Christian Escobar Mora/AP
Former hostage Oscar Tulio Lizcano

Despite Gains Against FARC, Colombia Faces Other Troubles

October 27, 2008 05:17 PM
by findingDulcinea Staff
The Colombian government welcomed news of the escape of yet another FARC hostage, but still faces new opposition from thousands of indigenous protestors.

Former Lawmaker Gains Freedom

On Sunday, former Colombian lawmaker Oscar Tulio Lizcano became the 22nd Colombian hostage to escape this year from FARC (Revolutionary Armed Forces of Colombia). He was held hostage by the rebel group for more than eight years.

“There are no words for the horror he endured nearly nine years,” Defense Minister Juan Manuel Santos said to the Houston Chronicle. “But luckily, he is here with us again, and we are celebrating.”

The Associated Press reported that the recently freed Lizcano emerged from the jungle looking like “a crazy man—bearded, grimy, slumped on another man’s shoulder and screaming across a jungle river.” The government soldiers who discovered him “thought I was a drunk,” Lizcano said in a radio interview on Monday, according to AP.

“You will have to excuse my incoherence,” said Lizcano during a news conference, according to the Chronicle, “but I was not allowed to talk, not even to the guerrillas who were guarding me.”

Santos said that a military operation that cut off food and ammunition to the area where Lizcano was being held aided his escape. Lizcano was accompanied by a guard who had decided to desert, and they walked through the rainforest for three days and nights before coming across an army patrol.

FARC has been fighting the Colombian government for the past 44 years, but recently has shown signs of weakening. In March, the group’s founder died, and two months later FARC leader Nelly Avila Moreno turned herself in to Colombian authorities. In July, 15 FARC captives were rescued, including former Colombian presidential candidate Ingrid Betancourt.

But the Colombian government is also dealing with growing protests from its indigenous people, known as Indians, over land rights and access to government services.

Related Topic: Antigovernment protests building steam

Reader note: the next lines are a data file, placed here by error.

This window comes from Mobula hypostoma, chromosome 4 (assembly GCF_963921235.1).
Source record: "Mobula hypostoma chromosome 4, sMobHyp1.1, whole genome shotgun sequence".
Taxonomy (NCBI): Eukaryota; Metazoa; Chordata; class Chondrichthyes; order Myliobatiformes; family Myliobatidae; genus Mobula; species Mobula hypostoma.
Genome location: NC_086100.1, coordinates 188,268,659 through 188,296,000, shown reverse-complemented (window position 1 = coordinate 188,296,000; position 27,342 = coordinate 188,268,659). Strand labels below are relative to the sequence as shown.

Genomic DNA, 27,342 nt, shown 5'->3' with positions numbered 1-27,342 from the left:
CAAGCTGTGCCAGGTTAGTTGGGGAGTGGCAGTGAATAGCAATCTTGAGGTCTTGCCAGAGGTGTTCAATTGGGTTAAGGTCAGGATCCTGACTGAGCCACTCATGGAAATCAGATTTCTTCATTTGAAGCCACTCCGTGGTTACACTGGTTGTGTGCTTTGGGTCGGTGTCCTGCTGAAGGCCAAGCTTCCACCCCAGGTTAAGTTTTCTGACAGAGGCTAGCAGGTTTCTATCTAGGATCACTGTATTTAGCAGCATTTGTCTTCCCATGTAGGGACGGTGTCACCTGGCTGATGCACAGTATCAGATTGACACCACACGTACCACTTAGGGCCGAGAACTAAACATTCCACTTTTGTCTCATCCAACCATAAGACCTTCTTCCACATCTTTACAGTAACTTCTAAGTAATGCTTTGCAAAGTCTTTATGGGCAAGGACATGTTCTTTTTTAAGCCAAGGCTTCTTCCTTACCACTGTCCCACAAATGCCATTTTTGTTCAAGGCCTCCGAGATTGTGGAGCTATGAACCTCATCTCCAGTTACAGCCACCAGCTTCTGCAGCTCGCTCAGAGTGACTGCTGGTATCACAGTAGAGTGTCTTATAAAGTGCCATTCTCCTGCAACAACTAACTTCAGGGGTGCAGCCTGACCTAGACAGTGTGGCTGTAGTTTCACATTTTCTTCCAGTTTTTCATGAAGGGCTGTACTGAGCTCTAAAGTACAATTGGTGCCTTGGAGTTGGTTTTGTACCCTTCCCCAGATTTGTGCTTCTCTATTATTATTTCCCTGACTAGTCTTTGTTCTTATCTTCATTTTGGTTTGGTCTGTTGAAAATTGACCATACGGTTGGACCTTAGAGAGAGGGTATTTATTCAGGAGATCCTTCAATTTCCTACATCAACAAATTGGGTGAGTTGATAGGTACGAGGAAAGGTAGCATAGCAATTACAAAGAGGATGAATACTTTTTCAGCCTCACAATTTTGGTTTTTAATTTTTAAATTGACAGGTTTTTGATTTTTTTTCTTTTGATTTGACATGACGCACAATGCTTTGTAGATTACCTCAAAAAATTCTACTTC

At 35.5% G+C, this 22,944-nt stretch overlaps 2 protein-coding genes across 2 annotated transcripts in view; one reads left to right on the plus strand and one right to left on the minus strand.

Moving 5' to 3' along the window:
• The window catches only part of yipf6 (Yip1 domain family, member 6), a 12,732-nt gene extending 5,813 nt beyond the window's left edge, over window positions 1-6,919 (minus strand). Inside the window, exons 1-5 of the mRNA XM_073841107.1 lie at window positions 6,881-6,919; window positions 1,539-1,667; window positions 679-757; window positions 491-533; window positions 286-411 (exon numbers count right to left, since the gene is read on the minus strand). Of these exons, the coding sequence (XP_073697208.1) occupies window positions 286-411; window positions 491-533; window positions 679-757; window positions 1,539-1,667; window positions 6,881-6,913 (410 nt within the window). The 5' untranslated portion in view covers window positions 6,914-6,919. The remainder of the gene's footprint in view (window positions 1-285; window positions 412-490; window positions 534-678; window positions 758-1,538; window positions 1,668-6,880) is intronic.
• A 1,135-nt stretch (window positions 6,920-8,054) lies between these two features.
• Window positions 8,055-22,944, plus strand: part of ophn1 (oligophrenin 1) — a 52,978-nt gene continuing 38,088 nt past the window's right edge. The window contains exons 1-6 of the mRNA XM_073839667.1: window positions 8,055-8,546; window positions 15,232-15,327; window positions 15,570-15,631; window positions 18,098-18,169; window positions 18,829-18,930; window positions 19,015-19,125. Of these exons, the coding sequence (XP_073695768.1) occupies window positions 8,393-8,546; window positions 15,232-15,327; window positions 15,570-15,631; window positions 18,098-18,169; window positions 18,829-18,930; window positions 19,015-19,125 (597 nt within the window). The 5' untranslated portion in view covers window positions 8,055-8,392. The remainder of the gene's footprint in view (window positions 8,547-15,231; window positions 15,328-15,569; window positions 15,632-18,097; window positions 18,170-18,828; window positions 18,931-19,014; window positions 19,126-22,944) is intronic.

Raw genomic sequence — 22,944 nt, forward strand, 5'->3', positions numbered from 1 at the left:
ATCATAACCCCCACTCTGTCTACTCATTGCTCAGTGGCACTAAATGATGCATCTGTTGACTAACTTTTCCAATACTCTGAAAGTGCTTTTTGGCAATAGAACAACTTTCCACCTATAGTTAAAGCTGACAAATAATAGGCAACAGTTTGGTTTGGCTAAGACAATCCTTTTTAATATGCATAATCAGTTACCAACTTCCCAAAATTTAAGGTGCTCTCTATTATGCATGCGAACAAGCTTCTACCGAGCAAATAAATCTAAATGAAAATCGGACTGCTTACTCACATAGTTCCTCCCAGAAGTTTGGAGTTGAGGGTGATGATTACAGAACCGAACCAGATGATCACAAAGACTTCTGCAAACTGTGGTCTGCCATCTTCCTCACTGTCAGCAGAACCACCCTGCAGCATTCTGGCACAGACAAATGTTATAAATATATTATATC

On Sunday, Colombian President Alvaro Uribe had been scheduled to meet with the leaders of a protest whose participants now number in the tens of thousands, reported CNN.

But Uribe arrived to the meeting more than three hours late because he was greeting Lizcano. By the time he arrived, “the insulted indigenous leaders had already left and the 40,000 indigenous protesters present at the University campus refused to listen to Uribe,” according to Colombia Reports.

Uribe has proposed another meeting next Sunday in Popayan, and the protest leaders are expected to decide Monday whether or not they will accept the offer.

The indigenous people began demonstrations on Oct. 10 to demand that the government provide greater land rights and improved education and health care access for the country’s 1.3 million indigenous people. They are marching from southwest Colombia to the city of Cali.

According to protest leaders, government forces have been shooting at the demonstrators, four of whom have died while 130 have been wounded. But authorities accuse the protesters of throwing rocks and Molotov cocktails at police, and claim that about 70 security force members have been hurt in clashes.

Background: FARC

In May, the Colombian government announced and FARC confirmed that the founder of the group, Manuel “Sureshot” Marulanda, had died in March. It had just been announced days before that the beleaguered organization’s leader, Nelly Avila Moreno, had turned herself in, in what looked to be a turning point in the government's efforts to stamp out the leftist organization.

In July, the rescue of 15 hostages from FARC, including Betancourt, was seen as evidence of a weakening in the rebel group's strength. Observers also saw it as an indication of Uribe's increasing control over Colombia.

In January, Venezuelan President Hugo Chavez urged other nations, including the U.S., Colombia and some in Europe, to stop calling FARC a terrorist organization. The idea was widely rejected.

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